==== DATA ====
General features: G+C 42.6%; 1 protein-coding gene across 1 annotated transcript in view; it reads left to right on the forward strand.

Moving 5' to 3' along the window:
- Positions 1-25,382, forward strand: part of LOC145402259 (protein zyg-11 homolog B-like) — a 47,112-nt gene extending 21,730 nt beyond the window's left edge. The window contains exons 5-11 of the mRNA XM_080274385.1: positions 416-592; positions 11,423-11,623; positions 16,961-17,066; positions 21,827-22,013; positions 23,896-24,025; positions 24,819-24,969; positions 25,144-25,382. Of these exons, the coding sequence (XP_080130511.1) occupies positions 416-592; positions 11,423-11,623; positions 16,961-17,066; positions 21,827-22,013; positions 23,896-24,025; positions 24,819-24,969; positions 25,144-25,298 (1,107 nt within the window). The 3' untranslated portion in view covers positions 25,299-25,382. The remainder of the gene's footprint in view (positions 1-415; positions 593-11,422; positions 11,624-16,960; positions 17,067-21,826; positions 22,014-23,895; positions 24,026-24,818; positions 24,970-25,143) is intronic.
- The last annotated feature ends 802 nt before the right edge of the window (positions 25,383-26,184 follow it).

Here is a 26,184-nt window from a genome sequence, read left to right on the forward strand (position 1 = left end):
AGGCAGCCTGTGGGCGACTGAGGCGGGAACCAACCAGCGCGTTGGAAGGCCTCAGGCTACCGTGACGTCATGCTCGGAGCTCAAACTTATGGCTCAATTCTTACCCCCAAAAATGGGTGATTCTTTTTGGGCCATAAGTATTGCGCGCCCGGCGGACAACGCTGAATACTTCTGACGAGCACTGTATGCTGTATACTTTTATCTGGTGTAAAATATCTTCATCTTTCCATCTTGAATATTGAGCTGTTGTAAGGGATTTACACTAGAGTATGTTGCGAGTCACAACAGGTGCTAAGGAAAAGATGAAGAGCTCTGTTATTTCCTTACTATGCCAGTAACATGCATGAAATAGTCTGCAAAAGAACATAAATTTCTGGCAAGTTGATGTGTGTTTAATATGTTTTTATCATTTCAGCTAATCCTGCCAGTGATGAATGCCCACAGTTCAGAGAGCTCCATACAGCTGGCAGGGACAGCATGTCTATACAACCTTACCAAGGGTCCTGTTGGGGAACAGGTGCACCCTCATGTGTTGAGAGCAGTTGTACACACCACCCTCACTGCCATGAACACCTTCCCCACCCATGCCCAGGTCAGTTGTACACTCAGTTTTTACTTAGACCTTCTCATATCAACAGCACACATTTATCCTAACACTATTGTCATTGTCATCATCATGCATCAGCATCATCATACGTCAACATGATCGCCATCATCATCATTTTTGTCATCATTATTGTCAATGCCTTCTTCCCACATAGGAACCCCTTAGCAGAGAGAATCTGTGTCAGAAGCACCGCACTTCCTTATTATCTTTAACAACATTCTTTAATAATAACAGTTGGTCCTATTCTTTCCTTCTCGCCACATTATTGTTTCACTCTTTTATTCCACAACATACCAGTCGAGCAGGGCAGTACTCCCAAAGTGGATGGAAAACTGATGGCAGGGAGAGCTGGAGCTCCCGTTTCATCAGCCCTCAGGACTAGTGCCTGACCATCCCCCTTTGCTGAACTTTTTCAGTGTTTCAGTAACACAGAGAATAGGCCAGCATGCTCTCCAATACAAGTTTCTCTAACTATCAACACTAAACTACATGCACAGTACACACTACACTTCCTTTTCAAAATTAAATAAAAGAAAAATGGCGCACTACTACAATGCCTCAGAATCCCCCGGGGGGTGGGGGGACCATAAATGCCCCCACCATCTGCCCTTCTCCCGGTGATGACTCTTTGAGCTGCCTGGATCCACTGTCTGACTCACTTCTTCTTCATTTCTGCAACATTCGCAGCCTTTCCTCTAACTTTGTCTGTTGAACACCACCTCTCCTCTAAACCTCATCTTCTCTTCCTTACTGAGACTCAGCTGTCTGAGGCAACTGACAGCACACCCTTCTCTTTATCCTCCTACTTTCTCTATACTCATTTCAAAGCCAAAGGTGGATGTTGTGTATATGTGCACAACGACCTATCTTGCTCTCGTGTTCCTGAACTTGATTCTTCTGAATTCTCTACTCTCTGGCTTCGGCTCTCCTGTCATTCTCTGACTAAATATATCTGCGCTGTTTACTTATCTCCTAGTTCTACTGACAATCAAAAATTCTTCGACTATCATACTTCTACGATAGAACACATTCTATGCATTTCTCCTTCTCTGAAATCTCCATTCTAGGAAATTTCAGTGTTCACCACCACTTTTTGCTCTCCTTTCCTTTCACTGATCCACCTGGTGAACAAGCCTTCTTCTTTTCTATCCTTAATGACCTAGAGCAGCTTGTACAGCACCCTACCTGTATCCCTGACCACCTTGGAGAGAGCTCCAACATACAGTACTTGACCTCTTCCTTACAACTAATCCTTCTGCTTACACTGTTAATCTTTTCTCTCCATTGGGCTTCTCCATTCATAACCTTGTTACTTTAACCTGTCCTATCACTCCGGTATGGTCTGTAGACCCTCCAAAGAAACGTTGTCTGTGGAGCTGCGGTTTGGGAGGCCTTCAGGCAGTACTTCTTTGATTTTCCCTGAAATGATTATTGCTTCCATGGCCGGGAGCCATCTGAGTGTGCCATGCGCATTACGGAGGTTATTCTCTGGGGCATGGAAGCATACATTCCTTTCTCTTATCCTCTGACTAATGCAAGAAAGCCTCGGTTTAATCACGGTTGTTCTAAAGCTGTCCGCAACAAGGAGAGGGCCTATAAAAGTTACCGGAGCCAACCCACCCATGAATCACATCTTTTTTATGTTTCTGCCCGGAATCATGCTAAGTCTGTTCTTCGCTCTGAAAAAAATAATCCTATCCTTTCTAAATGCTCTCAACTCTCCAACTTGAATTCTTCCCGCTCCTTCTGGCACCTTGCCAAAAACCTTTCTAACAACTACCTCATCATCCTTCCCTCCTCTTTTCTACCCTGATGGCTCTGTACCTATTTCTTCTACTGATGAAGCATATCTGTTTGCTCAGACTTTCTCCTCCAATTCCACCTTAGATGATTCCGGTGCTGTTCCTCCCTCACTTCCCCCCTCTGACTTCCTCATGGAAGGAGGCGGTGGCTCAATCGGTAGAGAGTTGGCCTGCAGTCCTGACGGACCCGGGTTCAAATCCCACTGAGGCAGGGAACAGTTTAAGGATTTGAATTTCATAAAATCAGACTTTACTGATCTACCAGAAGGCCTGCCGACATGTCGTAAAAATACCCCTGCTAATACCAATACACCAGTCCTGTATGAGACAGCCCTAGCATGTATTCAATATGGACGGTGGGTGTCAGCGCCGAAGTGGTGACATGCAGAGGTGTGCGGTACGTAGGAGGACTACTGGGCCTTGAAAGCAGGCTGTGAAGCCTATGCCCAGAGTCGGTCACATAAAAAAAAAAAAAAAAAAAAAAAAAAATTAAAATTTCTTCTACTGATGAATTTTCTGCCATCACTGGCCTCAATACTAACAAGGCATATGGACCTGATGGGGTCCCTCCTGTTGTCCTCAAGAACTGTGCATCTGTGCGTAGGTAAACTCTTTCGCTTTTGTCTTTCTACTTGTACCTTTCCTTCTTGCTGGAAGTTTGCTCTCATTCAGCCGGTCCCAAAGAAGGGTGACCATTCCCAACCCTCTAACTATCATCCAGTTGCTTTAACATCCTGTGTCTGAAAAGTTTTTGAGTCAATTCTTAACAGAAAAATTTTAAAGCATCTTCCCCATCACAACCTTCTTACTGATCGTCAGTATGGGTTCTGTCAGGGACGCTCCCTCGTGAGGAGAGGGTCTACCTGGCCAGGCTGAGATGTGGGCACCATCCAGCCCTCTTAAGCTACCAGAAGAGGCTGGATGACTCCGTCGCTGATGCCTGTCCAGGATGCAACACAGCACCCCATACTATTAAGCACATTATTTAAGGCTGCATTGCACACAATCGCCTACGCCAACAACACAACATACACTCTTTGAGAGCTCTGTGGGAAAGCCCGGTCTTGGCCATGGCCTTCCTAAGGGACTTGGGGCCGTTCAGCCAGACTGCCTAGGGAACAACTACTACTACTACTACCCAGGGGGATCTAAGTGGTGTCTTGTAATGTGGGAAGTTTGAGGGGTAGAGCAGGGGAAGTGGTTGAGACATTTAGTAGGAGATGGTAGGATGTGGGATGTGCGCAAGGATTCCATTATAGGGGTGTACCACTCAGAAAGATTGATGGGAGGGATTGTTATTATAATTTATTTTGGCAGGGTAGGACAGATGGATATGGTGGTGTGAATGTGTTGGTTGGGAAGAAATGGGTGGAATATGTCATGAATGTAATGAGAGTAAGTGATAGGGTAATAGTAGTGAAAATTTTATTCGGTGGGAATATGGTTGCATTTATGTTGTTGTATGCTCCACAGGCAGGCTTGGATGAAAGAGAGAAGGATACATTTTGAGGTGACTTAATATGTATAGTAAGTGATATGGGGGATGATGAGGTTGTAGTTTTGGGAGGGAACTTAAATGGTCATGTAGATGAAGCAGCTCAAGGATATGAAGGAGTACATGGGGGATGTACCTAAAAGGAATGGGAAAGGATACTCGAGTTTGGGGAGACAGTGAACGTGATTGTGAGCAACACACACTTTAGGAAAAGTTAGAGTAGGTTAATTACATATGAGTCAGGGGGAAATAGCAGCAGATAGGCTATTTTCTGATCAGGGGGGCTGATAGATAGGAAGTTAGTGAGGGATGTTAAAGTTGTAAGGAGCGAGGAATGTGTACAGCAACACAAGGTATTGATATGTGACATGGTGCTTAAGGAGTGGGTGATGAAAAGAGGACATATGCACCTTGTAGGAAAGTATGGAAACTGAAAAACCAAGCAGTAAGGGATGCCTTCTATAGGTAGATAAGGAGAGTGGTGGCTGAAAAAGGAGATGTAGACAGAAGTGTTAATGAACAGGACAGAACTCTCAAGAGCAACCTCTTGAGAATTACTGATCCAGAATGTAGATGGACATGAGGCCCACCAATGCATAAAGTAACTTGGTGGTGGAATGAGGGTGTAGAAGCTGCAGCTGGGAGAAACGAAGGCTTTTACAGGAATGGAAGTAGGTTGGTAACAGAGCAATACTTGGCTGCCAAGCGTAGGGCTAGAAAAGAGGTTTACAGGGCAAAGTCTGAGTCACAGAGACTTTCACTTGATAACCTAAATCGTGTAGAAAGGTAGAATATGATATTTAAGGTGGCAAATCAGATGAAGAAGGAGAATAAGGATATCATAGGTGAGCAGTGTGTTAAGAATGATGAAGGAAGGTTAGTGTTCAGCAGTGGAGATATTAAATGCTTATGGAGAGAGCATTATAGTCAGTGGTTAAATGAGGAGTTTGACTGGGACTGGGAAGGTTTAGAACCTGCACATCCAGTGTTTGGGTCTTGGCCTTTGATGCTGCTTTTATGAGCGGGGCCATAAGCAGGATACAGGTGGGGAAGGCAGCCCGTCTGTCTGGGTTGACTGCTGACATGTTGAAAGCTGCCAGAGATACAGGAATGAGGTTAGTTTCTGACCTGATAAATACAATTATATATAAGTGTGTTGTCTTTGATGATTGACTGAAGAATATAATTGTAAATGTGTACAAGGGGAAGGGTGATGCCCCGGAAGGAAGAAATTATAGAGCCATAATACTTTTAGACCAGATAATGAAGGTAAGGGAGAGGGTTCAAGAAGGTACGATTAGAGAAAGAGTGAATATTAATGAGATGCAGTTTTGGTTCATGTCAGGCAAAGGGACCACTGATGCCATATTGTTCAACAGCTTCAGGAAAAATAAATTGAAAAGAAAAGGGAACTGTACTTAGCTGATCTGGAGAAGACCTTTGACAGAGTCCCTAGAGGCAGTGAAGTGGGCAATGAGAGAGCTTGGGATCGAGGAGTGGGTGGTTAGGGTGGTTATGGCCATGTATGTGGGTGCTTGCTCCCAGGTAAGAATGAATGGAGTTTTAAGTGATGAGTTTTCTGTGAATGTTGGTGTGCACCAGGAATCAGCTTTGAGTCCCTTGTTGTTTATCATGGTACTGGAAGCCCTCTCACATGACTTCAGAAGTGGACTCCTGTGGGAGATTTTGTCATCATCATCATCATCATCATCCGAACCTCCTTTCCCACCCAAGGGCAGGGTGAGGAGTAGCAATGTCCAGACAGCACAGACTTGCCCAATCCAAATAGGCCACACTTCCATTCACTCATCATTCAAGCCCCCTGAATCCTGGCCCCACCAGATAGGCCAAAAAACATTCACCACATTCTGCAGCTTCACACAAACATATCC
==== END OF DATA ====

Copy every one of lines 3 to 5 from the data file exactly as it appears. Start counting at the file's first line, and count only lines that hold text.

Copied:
- Positions 1-25,382, forward strand: part of LOC145402259 (protein zyg-11 homolog B-like) — a 47,112-nt gene extending 21,730 nt beyond the window's left edge. The window contains exons 5-11 of the mRNA XM_080274385.1: positions 416-592; positions 11,423-11,623; positions 16,961-17,066; positions 21,827-22,013; positions 23,896-24,025; positions 24,819-24,969; positions 25,144-25,382. Of these exons, the coding sequence (XP_080130511.1) occupies positions 416-592; positions 11,423-11,623; positions 16,961-17,066; positions 21,827-22,013; positions 23,896-24,025; positions 24,819-24,969; positions 25,144-25,298 (1,107 nt within the window). The 3' untranslated portion in view covers positions 25,299-25,382. The remainder of the gene's footprint in view (positions 1-415; positions 593-11,422; positions 11,624-16,960; positions 17,067-21,826; positions 22,014-23,895; positions 24,026-24,818; positions 24,970-25,143) is intronic.
- The last annotated feature ends 802 nt before the right edge of the window (positions 25,383-26,184 follow it).

Here is a 26,184-nt window from a genome sequence, read left to right on the forward strand (position 1 = left end):